In response to the call for some new website content here’s an update on what’s been happening development wise with the PROGLIDE since the last update (March 2017). Short answer, quite a lot!  There has now been sufficient time and competitions since the last update to categorically be able to say that the PROGLIDE has shown itself to be a thoroughbred F5J design. I’m not going to list (boring for most people) the many comp successes Kevin and I have achieved with the PROGLIDE other than suffice to say there’s been quite a few of them.  Kevin up till now has continued to champion our original wing section whilst I use only the thin winged Synergy section. Both versions have though shown themselves to be excellent performers. We have however found that the Synergy section version offers some advantages over the original wing section in that it hangs in there just as well but shows better penetration in the wind. So what have we been up to over the past year and a half? Firstly we decided that we would like to slim down the fuselage pod to make it more streamlined in its appearance and have a little less air resistance/drag but to still have enough internal space to get everything in without any shoehorning. The attached pictures clearly show just how much its been slimmed down far better than any words can. Kevin, the teams master mould maker, set to work making a new plug followed by new moulds. He did a great job as the pictures show. The other major item we both felt the design would benefit from going forward was to have the ability to produce our own custom sized/lay-ups booms. Whist the commercial versions we have been using certainly did the job they were a tad too lightweight and the size at the tail end was not optimum. After watching a bunch of Youtube videos on the best way for the home builder to make booms we went the opposite way and decided to mould the booms! I had an old Fendon fibreglass boom from way back that just happened to be the ideal size for our new fuselage pod and Kevin used this to make the new boom mould. Unfortunately I forgot to take any pics of the new boom moulds but will do so when I next use them. I had pretty much got on top of producing the carbon fuselage pods to a good standard and right from the first pull the new pods worked out really well. It was a lot stronger and less “Squidgy” under the wing than the original version it was replacing and at 88g AUW, it was light. Next up was the new booms. I had no idea what layup would provide the required rigidity/strength and weight we were looking for. At first I thought the easy way would be to do simple short sections of boom with different layups to determine this. This didn’t work out as I later realised of course that you needed the entire length of the boom in order to test the lateral flex was rigid enough. So no option other than to do various full size test lay-up’s to determine what worked. Home composite building is all about testing , getting it wrong followed by more testing! Laying the booms up in long thin moulds is no easy task to get it spot on and I am still working on the best way to achieve 100% results 100% of the time. Having said that even the first boom out of the mould with a little post production repair work, was totally usable and at 45g not too bad. Its overall strength/rigidity is significantly better than the commercial versions we had been using but it did weigh 9g more. Kevin in fact has used this first boom on his latest model, the PROGLIDE EXTREME. (More on this later).  After four complete boom test/lay-ups our preferred lay-up was defined. (Outer -  40g Carboline, Middle-200g UniCarbon, Inner 120g R&G Fibreglass) Final weight of the booms with this lay-up was 41g. Hopefully the weight will continue to come down with more practice. Making the bladders for the booms turned out to be a PITA compared to the fuselage pod bladders, so I’m investigating alternatives for this. We are often asked what pressure we use with our bladders. It surprises a lot of people when they are told it’s between 6-9 psi. The variable air pressure for this task is handled by a £50 EBay airbrush compressor which has a small air reservoir tank.   You would be amazed at how much epoxy is expelled from the moulds even at this relatively low psi! I’m sure you’d be able to expel a little more epoxy with a higher psi but its not required for home building as the pics show.  Next up was a complete re-work of the spar structure for the centre panel to try and limit wing flex particularly with the thin Synergy sectioned wing. It was decided to completely re-design the spar structure and how it was made. It’s now produced completely outside of the wing and then dropped into a full span channel that is cut from the underside of the wing that finishes 2mm from the top surface of the wing. This has the added benefit that the top surface of the wing requires no additional finishing and gives a perfect top surface ready for lay-up/bagging. Only the underside of the wing where the spar channel is requires minor filling/sanding.  The spar uses the protruded commercial 0.5 x 10mm carbon strip top and bottom with solid foam in-between which is then completely wrapped in carbon sock. At the centre of the wing the spars have a substantial moulded carbon dihedral brace that extends out approx 125mm each side. This is made using a simple right angled Aluminium mould. The pics again show it better than words do. I do my spars in two bits and then join the centre panel with the dihedral brace but Kevin makes the entire spar assembly in one piece and drops it into the entire wing centre section in one go. Both methods work fine. Joiner boxes at the ends of the centre section are made by using carbon sock moulded over a 10 x 10mm Ali square tube. Two complete wraps of greaseproof paper are first put around the Ali before the carbon sock is slid on, stretched out and epoxy applied. The greaseproof paper must extend past the ends of the sock by 50mm to ensure no epoxy creeps under it. The greaseproof paper also provides the working clearance fit for the joiners. This technique allows the lightweight carbon joiner box’s to slide off easily from the aluminium after its removed from bagging. The greaseproof paper simply twists out and away from the inner shell of the box’s. Voila, perfect lightweight wing joiner box’s. The same technique is used to produce the carbon tubes now used in the Fin/Rudder. (See pics).  New lightweight wing joiners have been produced to keep the weight/inertia down towards the tips as low as possible. The original method of production resulted in each set of joiners weighing approx. 25g. A set of the new joiners weighs approx. 9.5g! At the moment we are carrying on using our original method of spar set-up for the wing tips. Needless to say there is a lot less stress on the wings at the tips compared to the centre section. If however it proves to be the case that the wing tips need or would benefit from the new spar construction method, albeit with a small increase in weight, we will do so. A simplified/lighter method of attaching the fin/rudder to the boom has now been designed. (see pics).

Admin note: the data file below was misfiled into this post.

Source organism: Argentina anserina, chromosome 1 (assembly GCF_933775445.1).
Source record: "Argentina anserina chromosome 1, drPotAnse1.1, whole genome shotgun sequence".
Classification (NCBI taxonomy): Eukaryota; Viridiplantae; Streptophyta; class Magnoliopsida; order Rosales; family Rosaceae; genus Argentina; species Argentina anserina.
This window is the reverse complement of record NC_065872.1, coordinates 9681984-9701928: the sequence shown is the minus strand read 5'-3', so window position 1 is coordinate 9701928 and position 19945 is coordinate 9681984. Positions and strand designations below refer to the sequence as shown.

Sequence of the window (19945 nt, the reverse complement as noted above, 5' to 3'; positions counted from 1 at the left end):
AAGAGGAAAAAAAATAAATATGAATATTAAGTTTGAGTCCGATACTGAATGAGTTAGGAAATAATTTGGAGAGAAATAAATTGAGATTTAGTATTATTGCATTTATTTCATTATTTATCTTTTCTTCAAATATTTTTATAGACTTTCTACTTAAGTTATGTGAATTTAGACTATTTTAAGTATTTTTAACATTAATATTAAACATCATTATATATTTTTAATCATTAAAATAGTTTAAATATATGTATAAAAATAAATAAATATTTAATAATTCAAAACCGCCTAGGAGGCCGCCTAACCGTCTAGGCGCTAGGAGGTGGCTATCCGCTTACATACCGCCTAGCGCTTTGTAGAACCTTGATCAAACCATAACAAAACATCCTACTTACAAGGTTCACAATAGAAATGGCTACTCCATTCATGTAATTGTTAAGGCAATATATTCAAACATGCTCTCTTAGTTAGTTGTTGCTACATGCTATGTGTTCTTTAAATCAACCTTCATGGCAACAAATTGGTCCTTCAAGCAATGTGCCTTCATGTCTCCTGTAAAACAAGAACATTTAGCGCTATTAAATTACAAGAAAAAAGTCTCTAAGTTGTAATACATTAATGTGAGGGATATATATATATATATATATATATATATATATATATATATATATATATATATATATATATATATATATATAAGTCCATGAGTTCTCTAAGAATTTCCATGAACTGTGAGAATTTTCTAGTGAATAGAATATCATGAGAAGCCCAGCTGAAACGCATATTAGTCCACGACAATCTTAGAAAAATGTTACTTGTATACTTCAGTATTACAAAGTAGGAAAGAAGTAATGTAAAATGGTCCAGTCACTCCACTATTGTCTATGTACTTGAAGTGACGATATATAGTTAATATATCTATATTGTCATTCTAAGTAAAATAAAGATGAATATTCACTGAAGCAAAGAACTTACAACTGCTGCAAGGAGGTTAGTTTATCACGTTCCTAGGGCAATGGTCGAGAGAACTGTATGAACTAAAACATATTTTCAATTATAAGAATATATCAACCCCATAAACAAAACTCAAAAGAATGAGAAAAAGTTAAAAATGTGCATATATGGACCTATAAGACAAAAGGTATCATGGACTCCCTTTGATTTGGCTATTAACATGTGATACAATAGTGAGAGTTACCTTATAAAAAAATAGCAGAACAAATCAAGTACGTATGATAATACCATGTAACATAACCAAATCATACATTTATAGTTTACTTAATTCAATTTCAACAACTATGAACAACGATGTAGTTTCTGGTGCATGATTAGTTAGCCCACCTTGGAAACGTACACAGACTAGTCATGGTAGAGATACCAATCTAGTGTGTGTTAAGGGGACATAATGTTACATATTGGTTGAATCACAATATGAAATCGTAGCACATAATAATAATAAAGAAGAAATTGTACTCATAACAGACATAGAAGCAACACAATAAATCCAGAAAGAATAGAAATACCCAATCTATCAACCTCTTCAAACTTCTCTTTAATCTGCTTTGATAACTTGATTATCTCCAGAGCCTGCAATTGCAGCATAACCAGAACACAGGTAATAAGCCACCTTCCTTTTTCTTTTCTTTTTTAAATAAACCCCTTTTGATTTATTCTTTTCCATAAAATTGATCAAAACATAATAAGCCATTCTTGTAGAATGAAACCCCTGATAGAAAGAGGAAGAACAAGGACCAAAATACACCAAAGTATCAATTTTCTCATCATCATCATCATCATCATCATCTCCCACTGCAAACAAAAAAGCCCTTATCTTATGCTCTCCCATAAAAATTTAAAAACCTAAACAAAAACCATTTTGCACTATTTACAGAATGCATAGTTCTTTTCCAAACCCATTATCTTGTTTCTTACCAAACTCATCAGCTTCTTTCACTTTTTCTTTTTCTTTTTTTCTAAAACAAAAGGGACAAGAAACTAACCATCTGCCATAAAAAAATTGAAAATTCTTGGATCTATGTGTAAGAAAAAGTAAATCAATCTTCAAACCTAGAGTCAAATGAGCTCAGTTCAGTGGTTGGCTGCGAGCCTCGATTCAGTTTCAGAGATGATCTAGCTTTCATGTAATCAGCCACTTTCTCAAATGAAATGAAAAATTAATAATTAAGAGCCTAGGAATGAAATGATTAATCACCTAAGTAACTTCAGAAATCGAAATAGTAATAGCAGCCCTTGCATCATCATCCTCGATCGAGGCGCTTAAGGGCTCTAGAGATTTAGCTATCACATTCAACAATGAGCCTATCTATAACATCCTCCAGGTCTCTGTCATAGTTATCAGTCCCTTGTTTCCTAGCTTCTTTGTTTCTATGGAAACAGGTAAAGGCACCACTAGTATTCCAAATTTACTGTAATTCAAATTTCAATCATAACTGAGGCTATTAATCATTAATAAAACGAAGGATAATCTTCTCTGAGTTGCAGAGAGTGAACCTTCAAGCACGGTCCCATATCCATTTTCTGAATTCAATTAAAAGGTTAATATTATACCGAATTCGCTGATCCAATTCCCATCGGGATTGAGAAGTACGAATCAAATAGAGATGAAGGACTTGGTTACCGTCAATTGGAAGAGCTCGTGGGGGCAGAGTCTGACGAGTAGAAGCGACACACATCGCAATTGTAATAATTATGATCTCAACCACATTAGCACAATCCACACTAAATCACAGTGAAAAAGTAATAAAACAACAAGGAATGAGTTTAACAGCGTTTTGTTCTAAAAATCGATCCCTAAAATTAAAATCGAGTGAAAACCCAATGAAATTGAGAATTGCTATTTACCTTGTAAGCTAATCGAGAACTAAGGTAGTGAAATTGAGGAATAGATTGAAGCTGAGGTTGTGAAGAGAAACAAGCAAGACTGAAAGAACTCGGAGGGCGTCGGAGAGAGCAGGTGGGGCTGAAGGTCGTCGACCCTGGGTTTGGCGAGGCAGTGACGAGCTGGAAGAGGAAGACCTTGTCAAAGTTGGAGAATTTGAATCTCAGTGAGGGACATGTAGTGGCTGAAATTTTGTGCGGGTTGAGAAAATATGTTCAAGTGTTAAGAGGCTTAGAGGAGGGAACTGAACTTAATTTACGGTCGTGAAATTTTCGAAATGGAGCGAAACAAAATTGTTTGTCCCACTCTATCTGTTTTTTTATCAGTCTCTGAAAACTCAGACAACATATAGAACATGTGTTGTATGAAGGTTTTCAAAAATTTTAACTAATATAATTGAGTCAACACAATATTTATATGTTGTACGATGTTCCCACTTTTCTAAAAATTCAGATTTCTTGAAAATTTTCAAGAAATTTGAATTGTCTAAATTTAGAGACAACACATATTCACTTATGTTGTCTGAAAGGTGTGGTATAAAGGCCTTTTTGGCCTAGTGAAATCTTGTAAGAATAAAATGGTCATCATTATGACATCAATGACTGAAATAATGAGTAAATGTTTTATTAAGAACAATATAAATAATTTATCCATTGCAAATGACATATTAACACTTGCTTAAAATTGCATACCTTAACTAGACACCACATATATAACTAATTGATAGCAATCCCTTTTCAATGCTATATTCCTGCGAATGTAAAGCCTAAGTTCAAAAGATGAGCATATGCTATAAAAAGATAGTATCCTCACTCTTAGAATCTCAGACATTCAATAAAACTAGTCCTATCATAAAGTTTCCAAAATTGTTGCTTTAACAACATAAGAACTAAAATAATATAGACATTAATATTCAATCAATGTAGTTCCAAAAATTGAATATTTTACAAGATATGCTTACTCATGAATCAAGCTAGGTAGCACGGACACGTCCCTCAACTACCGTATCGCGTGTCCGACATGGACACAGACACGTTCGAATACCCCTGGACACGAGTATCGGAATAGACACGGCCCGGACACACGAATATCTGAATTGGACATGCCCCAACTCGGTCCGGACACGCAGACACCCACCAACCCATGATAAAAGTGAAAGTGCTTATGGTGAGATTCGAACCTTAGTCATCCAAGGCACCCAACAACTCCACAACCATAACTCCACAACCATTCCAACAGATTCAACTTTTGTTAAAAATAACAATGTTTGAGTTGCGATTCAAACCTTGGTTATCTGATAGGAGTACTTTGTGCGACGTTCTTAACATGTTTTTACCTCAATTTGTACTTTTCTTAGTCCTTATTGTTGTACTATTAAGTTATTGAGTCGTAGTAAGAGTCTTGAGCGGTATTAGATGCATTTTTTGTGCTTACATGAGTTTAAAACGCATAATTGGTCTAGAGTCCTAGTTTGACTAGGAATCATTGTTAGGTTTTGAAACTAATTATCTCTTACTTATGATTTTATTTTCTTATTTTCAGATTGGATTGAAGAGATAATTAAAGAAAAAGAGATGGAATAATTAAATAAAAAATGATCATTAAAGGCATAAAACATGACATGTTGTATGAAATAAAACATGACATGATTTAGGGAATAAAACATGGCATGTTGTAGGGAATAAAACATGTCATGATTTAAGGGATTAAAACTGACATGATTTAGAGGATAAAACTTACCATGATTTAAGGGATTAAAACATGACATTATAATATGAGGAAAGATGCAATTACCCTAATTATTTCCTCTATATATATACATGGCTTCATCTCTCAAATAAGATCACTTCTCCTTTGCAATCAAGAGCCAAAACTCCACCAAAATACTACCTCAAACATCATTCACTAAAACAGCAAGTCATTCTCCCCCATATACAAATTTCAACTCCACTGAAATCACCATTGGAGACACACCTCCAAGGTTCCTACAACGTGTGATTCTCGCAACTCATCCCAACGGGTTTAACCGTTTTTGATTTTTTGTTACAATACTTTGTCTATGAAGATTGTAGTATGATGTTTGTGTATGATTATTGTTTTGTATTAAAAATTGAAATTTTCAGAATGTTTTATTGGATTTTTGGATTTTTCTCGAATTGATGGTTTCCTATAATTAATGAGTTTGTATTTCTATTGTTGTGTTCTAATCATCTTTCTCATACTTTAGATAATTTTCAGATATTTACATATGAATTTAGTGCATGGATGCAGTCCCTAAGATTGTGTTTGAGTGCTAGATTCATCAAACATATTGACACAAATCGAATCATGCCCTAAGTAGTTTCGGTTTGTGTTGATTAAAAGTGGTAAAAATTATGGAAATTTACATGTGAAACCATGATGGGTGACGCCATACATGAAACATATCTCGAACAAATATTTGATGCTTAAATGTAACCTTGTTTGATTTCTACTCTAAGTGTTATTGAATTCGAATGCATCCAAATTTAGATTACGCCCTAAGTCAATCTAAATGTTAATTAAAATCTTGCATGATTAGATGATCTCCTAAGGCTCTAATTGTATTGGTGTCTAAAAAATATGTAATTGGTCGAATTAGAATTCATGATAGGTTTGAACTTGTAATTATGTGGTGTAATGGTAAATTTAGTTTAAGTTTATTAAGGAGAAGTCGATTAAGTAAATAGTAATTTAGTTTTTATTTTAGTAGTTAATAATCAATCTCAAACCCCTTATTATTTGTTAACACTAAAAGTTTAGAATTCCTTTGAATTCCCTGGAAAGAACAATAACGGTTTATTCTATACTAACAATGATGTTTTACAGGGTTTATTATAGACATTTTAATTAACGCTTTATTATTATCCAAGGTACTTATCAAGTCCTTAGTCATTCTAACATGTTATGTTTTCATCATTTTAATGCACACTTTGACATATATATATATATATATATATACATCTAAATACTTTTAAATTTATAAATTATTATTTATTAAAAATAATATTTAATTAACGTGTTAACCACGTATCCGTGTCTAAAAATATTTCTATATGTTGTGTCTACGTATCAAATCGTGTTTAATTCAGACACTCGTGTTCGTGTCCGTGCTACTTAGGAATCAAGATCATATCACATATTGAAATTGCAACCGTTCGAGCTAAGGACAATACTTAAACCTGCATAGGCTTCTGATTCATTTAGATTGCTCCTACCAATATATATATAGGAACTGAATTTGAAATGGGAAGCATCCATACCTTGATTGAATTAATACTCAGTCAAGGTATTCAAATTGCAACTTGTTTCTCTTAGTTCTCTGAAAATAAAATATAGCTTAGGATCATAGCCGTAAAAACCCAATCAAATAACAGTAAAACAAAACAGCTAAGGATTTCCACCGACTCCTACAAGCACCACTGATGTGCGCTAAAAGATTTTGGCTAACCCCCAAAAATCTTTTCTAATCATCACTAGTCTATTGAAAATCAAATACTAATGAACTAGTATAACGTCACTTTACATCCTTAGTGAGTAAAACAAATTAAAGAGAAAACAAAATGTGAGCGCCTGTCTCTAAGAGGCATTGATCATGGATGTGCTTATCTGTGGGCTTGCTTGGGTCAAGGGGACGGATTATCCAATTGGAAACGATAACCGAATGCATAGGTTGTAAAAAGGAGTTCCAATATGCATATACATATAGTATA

One thing that really helped us with the continuing development of the PROGLIDE was the acquisition of a 3D printer. (Every modeller should have one!). We are using this to produce all sorts of PROGLIDE parts including, motor mounts, servo frames, tail pod twin servo carrier, wing end ribs, control horns, centre panel  Mpx wing/fuselage plug/socket holders, small part moulds and so on. It’s probably the most useful thing I’ve ever bought for modelling. It took me a bit of time to get on top of it all but it was worth the effort for sure. Finally, this leads me on to our latest development, the PROGLIDE EXTREME. We are currently both building a reduced span (3.55m) version, which will still be light (1150-1250g AUW) but that can handle being  ballasted with up to 700-800g of ballast for windy weather use without excessive wing flex.  Well that’s the plan at least. The smaller span should also help the tight turning ability in small thermals.  Kevin has already produced his EXTREME’S super stiff centre panel using the new centre panel spar lay-up and to quote his words ”I think it would take an F3J tow”. I find that observation reassuring! However, as always, only time and testing will confirm this. The pics attached to this update say a thousand words but if you have any questions please feel free to ask and we will do our best to answer them.  Colin Paddon / Kevin Beale